Opportunities for self-development for women and girls in Africa have expanded over the years, thanks to the advocacy by women’s rights organisations that have made it a fulltime venture to look out for and fight against discrimination and abuse.
It is also encouraging that the continent’s youth — both women and men — are embracing the gender movement, actively and publicly leading campaigns for women’s empowerment and denouncing all sorts of abuse against women.
Despite all that, however, it is clear that we are miles from achieving freedom from violence against women and girls.
Kenya, specifically, is doing badly on this front. In the past couple of weeks, we have witnessed horrible public spectacles depicting a society that seems to not only have become unresponsive to women’s abuse but is hell-bent on abetting it.
For what can one make of, for instance, the shameful incident last month, when a woman was raped in broad daylight in a busy street in downtown Nairobi as a crowd cheered? Among that strange crowd was a man cheering on the rapist and urging his screaming victim to “allow” her attacker “some little pleasure”.
The subdued woman was made even more desperate when she realised that the complicit crowd was recording her predicament on video and begged her attacker to appeal to his partners-in-crime to stop. How low can we really get?
Equally disturbing was the insinuation by the police that the rape was by mutual consent!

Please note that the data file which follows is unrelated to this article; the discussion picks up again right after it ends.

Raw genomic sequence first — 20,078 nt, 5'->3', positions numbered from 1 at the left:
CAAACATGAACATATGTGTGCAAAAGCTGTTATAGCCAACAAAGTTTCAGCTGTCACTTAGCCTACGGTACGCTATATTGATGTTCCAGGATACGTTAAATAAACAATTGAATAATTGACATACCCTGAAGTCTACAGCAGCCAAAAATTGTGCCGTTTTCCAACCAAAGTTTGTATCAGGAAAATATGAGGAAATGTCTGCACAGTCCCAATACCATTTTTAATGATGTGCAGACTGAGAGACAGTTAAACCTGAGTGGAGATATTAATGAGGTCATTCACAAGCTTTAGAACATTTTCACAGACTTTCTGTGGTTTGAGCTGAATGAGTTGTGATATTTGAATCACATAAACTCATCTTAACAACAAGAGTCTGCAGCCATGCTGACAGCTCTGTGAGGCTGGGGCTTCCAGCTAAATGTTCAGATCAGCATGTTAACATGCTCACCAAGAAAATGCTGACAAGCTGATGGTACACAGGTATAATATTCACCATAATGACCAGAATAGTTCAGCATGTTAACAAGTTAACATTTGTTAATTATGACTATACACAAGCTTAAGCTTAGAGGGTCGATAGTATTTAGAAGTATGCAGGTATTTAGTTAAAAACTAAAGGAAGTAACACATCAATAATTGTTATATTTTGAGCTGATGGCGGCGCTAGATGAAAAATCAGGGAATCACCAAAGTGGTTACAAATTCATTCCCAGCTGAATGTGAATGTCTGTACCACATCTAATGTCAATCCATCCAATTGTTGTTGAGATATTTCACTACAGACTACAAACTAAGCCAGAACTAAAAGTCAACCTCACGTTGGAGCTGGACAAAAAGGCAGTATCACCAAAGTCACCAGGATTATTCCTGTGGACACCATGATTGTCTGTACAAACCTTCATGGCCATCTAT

Violence against women, it appears, doesn’t stop in the streets; its perpetrators have become bolder and more belligerent. During a ward by-election in Nyeri County last month, poll observer Martha Miano was beaten up by a man in a mob that was hurling insults at her at Ndunduini Police Station as senior police officers watched — and under the full glare of media cameras.
EXPORTED BAD MANNERS
But even before the dust had settled, a politician from the same county exported the bad manners to neighbouring Tanzania. Last week, Magutu MCA Pauline Wanjira was nursing eye and deep tissue injuries after she was reportedly attacked by her colleague at a training workshop in Arusha. Anthony Dagita is said to have punched and kicked her at a social place.
Unfortunately, there has been limited public condemnation, from both political leaders and the civil society.
Away from the prying eyes of the media, many girls and women continue to suffer in silence in rural areas, subjected to untold abuse such as sexual and physical violence. Domestic violence is prevalent as the community treats it as normal. A recent experience in my village comes to mind.
I listened in horror and consternation as a neighbour narrated to me how he was woken up at night by screams, armed himself and ran out in a rescue mission.
To his “relief’’, he narrated, it turned out that it was a man beating his wife. He just went back to sleep.
All these point to the need for more agitation and louder campaigns. Importantly, women’s rights activists must take their campaigns deeper in the rural areas. Their activities ought to be as fiery — if not more — as in the cities and major towns.
Women’s rights organisations must ensure the implementation of resolutions at this year’s United Nations Commission on the Status Women (CSW62) to ensure the rights and development of rural women and girls.
UN Women Executive Director Phumzile Mlambo-Ngcuka said: “Our ability to address the needs of women and girls who live in rural areas is the biggest contribution we can make to ensure the Sustainable Development Goals are achieved.’’
Local leaders must also play a more active role in the protection of women from abuse and violence. The behaviour of treating women badly has to be fought and brought to an end.
Ms Rugene is a consulting editor. [email protected] Twitter: @nrugene